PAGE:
San Diego, CA - Every year for the last ten years Hyundai has increased their market share. John Krafcik, President & CEO, Hyundai Motor America, went through some of the reasons in the morning briefing we attended before driving the 2011 Hyundai Sonata. Two of the reasons are depreciation and fuel economy.
Everyone is watching their dollars these days. They know as soon as they buy a new car it will start to depreciate, but the key is how fast? Hyundai says that in the segments where Hyundai competes against Toyota and Ford, Hyundai has less depreciation.
Hyundai also claims they own the bragging rights of overall fuel economy leader for model year 2009, getting 30.1 mpg overall. That shouldn't be too difficult since Hyundai doesn't have trucks, like Honda (at 29.7 mpg overall) and Toyota (at 29.4 mpg overall). But they also beat out their sister Kia, at 28 mpg overall, and Volkswagen with their diesels, at 29.6 mpg overall.
But most people don't buy the whole line-up, they buy one car. Which is still great news for Hyundai because the 2011 Hyundai Sonata gets 35 miles per gallon on the highway on the automatic. There are many ways that Hyundai has accomplished the 35 mpg on the highway.
Hyundai is giving up on the V-6 and going with the 4-cylinder turbo-charged gasoline direct injection. I'm not just interested in fuel economy, though. If you know the power-to-weight-ratio numbers you're going to get a good idea of how that car drives. And if you know the turning radius of the vehicle you'll know how much flexibility you have in the car.
Power-to-weight ratio is a measurement of performance. You take the curb weight of the vehicle and divide it by the engine's power output (known as horsepower). The heavier the vehicle, the more horsepower it will need to have a good power-to-weight-ratio.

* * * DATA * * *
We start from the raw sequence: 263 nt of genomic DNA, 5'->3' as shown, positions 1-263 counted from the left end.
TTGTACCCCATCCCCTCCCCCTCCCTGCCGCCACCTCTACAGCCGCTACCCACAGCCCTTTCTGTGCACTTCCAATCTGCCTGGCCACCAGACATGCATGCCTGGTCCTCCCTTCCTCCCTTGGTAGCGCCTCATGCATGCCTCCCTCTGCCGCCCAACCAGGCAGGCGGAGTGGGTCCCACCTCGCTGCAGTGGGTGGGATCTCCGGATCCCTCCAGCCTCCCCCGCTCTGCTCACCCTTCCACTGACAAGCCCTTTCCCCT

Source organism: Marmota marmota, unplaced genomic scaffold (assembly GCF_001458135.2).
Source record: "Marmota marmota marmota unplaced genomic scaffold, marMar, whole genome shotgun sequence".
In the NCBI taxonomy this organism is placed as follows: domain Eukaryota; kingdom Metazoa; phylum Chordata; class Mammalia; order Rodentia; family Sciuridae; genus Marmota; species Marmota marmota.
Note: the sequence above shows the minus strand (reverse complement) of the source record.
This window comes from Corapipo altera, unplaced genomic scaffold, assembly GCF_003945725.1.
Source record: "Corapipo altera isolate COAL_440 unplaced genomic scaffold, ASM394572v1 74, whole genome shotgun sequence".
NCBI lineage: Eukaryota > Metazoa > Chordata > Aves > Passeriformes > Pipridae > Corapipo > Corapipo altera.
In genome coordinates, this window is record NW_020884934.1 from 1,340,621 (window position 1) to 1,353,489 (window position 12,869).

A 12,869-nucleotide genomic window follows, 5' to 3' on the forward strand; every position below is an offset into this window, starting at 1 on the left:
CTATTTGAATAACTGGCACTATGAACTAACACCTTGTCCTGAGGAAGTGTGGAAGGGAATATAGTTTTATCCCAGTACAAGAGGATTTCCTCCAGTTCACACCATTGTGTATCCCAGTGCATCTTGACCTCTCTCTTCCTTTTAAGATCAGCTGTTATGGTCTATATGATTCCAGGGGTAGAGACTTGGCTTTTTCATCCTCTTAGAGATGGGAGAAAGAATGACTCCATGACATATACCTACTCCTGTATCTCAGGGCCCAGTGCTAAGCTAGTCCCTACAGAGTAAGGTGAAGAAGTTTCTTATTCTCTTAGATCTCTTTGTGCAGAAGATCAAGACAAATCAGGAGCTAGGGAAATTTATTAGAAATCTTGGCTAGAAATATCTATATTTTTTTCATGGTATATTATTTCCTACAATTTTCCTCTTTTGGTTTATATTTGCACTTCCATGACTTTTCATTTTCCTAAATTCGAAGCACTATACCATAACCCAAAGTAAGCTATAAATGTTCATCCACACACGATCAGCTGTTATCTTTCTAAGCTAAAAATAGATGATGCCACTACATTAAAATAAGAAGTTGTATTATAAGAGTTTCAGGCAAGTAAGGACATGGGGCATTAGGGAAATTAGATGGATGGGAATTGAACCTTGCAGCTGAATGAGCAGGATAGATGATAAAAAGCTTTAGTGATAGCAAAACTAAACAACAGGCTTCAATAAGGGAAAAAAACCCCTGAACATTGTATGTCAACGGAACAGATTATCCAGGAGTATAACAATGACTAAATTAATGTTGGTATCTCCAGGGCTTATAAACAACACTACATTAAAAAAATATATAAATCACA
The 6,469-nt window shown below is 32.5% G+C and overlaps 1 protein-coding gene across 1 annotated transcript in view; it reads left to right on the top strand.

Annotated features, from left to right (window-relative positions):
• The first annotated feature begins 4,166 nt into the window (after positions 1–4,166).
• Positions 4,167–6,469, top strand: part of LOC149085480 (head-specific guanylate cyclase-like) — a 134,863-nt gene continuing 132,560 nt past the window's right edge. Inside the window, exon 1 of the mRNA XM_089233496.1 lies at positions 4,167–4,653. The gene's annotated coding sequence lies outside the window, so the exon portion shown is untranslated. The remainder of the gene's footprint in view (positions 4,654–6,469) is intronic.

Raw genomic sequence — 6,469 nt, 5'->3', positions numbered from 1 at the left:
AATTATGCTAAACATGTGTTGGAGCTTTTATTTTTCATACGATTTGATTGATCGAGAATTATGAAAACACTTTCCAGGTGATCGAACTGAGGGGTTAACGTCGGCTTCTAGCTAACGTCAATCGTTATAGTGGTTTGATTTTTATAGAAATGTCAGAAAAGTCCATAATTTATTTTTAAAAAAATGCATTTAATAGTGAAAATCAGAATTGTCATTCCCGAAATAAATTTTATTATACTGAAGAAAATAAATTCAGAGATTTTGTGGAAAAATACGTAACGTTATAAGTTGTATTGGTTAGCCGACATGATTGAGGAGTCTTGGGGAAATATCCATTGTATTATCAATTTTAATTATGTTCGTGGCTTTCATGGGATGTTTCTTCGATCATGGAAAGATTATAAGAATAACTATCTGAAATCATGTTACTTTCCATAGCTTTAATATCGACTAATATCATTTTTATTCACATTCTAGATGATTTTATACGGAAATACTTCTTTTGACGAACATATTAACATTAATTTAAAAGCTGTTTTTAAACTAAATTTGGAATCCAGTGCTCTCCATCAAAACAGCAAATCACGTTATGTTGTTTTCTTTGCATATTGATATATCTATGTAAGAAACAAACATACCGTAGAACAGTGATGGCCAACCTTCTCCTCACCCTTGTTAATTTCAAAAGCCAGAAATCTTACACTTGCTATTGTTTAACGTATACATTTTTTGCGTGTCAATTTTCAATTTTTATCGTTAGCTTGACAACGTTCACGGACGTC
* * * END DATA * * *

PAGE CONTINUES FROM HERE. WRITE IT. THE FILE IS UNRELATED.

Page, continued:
You want the smaller power-to-weight-ratio if you want a scrappy, sporty feel to your vehicle. You can get a great power-to-weight-ratio by putting a V-8 in your car, but as miles per gallon become more important the displacement of an engine will become more important. That is one reason you are seeing so many manufacturers switching from a V-6 to a 4-cylinder gasoline direct injection engine.
For the 2011 Hyundai Sonata the fuel economy is 23 city/35 highway mpg. The power-to-weight-ratio is 16.2. The turning radius is 35.8.
For the 2010 Toyota Camry the fuel economy is 22 city/33 highway mpg. The power-to-weight-ratio is 19.6. The turning radius is 36.1.
For the 2010 Honda Accord the fuel economy is 22 city/31 highway mpg. The power-to-weight-ratio is 18.5. The turning radius is 37.7.
For the 2010 Nissan Altima the fuel economy is 23 city/32 highway mpg. The power-to-weight-ratio is 18.2. The turning radius is 36.1.
For the 2010 Ford Fusion the fuel economy is 22.5 city/32.5 highway mpg. The power-to-weight-ratio is 19.1. The turning radius is 37.5.
For the 2010 Chevy Malibu the fuel economy is 22 city/33 highway mpg. The power-to-weight-ratio is 20.2. The turning radius is 40.4.
My BFF (best friend forever) Kathy Jackson and I spent a full day driving the hills outside of San Diego, stopping in Julian for some pie, testing the twisty curves up to Temecula. Every time Kathy and I get together we're like best little girlfriends talking in a language no one else understands.
The guys from Hyundai asked us if we wanted their Powertrain coordinator, Roh Joon Park, to join us. Sure we said. Kath and I were in the front seat jabbing away at each other, laughing our heads off, thinking we were so funny. All of a sudden Roh started gesticulating from the back seat. We look around and he is pointing to the exit behind us. We look at the map, realizing that, once again, we had missed an exit because we were having too much fun talking. This started an onslaught of even harder laughter.